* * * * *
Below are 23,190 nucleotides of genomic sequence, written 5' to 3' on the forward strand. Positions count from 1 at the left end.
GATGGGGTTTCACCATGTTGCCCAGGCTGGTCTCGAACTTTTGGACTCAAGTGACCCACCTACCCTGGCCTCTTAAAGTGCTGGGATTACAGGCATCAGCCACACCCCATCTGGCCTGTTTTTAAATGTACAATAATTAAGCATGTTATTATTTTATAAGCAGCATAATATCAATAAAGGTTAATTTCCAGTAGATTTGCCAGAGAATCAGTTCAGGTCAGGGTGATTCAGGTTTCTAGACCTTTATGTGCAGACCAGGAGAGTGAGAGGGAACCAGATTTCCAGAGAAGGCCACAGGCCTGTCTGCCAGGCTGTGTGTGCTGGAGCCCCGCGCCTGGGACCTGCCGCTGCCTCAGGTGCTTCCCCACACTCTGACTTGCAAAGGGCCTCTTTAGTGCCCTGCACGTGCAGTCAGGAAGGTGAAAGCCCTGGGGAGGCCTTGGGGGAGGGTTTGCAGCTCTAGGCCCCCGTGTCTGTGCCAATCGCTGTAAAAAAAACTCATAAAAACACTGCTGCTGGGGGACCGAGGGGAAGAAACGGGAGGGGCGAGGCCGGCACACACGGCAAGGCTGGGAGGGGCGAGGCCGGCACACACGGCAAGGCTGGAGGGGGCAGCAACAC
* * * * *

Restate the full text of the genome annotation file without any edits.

Below are 23,190 nucleotides of genomic sequence, written 5' to 3' on the forward strand. Positions count from 1 at the left end.
GATGGGGTTTCACCATGTTGCCCAGGCTGGTCTCGAACTTTTGGACTCAAGTGACCCACCTACCCTGGCCTCTTAAAGTGCTGGGATTACAGGCATCAGCCACACCCCATCTGGCCTGTTTTTAAATGTACAATAATTAAGCATGTTATTATTTTATAAGCAGCATAATATCAATAAAGGTTAATTTCCAGTAGATTTGCCAGAGAATCAGTTCAGGTCAGGGTGATTCAGGTTTCTAGACCTTTATGTGCAGACCAGGAGAGTGAGAGGGAACCAGATTTCCAGAGAAGGCCACAGGCCTGTCTGCCAGGCTGTGTGTGCTGGAGCCCCGCGCCTGGGACCTGCCGCTGCCTCAGGTGCTTCCCCACACTCTGACTTGCAAAGGGCCTCTTTAGTGCCCTGCACGTGCAGTCAGGAAGGTGAAAGCCCTGGGGAGGCCTTGGGGGAGGGTTTGCAGCTCTAGGCCCCCGTGTCTGTGCCAATCGCTGTAAAAAAAACTCATAAAAACACTGCTGCTGGGGGACCGAGGGGAAGAAACGGGAGGGGCGAGGCCGGCACACACGGCAAGGCTGGGAGGGGCGAGGCCGGCACACACGGCAAGGCTGGAGGGGGCAGCAACAC